Oh, and call some PI’s on Collin, you compromised chucklefucks.

Dare to dream.


What a difference a non misdirection-focused 20 personnel offense makes.

Todd Orlando put on a clinic shutting down the non-gimmick spread offenses where he’s made his bones to date. Constantly slanting opposite the back against an offense that might have just figured they were too damn talented to have to adjust, Orlando consistently ruined the Trojan run game and brought enough heat to make Darnold’s presumptive position atop the 2018 draft class a tad precarious.

This game might have been a rout if not for a half-dozen USC drops and bobbles on passes that hit them in both hands but Texas took full advantage of the Trojan miscues and then some. DeShon Elliott bagged a pair of INTs and took one back to the house - essentially equalling Tim Beck’s offensive output - while his defensive compatriots continually brought the lumber.

We kept conceding first downs by simple numbers on motion screens outside, but other than that the Longhorn D played lights out. The “they won’t risk Darnold by countering against a slant” philosophy paid off in spades, as Orlando continually sent his guys flying opposite Ronald Jones with a Locke blitz backing them and ruined the Trojans’ run-blocking schemes. Poona Ford had a lights-out effort while Malcolm Roach, Chris Nelson and even Naashon Hughes came up big when firing into gaps and ensuring consistent misfires by Ronald Jones and Stephen Carr. Maryland outfoxed Orlando with two-back misdirection and San Jose State constantly ran away from the slants and threw futile passes, but this is what Orlando’s D is schemed to look like against squads who aren’t willing to risk their QB on 10+ carries a game. Incompetents felt this scheme “neutered” Nelson and Roach, but that’s why you don’t get seduced by false double-decimal precision in allegedly analytics-focused pieces on major sites which could be written in their entirety without the X and O keys.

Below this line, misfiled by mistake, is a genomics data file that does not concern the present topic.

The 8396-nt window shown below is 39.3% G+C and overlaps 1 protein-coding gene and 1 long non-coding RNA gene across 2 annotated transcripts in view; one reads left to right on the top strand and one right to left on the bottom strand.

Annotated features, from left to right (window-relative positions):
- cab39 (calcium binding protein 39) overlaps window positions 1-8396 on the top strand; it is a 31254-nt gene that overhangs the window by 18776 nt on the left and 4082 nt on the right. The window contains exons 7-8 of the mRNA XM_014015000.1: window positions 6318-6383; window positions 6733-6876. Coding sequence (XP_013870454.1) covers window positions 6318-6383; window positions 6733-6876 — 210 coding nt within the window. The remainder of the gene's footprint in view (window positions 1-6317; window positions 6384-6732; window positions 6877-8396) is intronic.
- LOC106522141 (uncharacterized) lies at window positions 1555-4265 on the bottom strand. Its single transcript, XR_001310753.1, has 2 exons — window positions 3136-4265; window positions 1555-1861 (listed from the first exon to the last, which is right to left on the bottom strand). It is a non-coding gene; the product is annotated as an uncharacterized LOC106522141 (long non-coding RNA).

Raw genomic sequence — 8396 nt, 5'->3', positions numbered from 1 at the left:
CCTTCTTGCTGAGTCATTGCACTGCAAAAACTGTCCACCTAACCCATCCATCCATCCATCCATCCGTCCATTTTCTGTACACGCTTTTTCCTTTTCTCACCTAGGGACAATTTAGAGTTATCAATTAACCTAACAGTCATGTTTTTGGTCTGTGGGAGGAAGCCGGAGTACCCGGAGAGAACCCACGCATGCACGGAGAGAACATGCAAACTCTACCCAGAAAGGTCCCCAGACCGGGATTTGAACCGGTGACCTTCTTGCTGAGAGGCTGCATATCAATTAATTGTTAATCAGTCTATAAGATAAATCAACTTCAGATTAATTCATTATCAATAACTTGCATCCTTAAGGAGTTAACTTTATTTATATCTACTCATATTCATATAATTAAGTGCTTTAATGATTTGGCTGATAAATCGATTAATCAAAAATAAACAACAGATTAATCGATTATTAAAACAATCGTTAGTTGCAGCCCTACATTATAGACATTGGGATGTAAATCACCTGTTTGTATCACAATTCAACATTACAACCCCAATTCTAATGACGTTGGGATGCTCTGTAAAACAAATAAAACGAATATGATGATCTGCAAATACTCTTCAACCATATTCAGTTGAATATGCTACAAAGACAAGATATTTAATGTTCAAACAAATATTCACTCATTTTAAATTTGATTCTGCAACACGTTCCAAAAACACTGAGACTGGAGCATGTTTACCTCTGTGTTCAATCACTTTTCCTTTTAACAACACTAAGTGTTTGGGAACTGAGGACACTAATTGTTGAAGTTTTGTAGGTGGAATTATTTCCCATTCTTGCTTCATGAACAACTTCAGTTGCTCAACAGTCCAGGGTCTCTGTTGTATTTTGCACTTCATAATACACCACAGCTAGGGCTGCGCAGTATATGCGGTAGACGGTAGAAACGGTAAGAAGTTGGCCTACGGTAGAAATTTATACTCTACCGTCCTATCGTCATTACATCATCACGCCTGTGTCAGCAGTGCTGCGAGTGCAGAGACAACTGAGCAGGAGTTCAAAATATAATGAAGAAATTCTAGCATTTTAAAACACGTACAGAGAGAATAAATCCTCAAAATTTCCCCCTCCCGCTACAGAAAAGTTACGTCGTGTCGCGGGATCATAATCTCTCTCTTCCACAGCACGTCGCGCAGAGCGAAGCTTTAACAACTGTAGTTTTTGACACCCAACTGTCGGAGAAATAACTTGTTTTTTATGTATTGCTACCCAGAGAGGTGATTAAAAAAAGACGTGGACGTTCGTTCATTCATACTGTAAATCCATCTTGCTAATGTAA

While the DL did the dirty work, the linebackers got to shine. Malik built on his career-best San Jose State showing with an even more versatile deployment - he stuffed the run, owned the edge and got in Darnold’s ass on the blitz. It’s hard to be prouder of Jefferson’s showing tonight - he left it all on the field and played winning football.

Anthony Wheeler also played his best game in a Longhorn uni, notching double-digit tackles and playing well off an impressive defensive front to close down plenty of Trojan run efforts. He gave up inside on a vital completion to Stephen Carr in the late-game moments, but hey - baby steps.

The secondary was by-and-large stout against a future NFL first rounder. They benefitted from a few Trojan drops, but also made their presence felt with a few picks, tight coverage and multiple hard shots. Brandon Jones raised his game from the Longhorns’ first couple of contests, but still boned us on the first overtime TD when he ignored his help rolling from the boundary to jump the #3 receiver and leave Kris Boyd hanging out to dry. C’est la sophomores, I guess.

I’m not even discussing our absurd game-losing end-of-half TD surrendered to Ronald Jones at the end of Q2 when Holton Hill took an angle that would make Euclid weep - I’m just assuming that some of you MF’s need Jesus and will atone appropriately.

Oh, and shit - I almost forgot. Charles Omenihu was a bad man tonight. Go get ‘em, young man - you will earn an NFL pension.

Special Teams

Reggie Hemphill-Mapps gained us 10 yards by snagging one kick inside the five yard line, and cost us 18 more by trying the same trick under much dumber circumstances. Our Decided Special Teams Advantage still has yet to materialize.

The Bottom Line

This was a heartbreaker, but at the same time it filled your heart to see the heart and never-say-die attitude that Texas sported from start to finish. If we’d squeaked out a disappointing win against Maryland, we’d be feeling a wildly saucy 2-1 right about now. Arrogance, incompetence and Tim Beck have us at 1-2, but all those elements are solvable in reasonably short order. We’ll light our Connor Williams candles and hope for the best on that front, but assuming we’re not SOL up front we’ve got a nice building block to turn this season into a...nice building block?

Fuck it, I’m drunk - I don’t know.

Hook ‘em!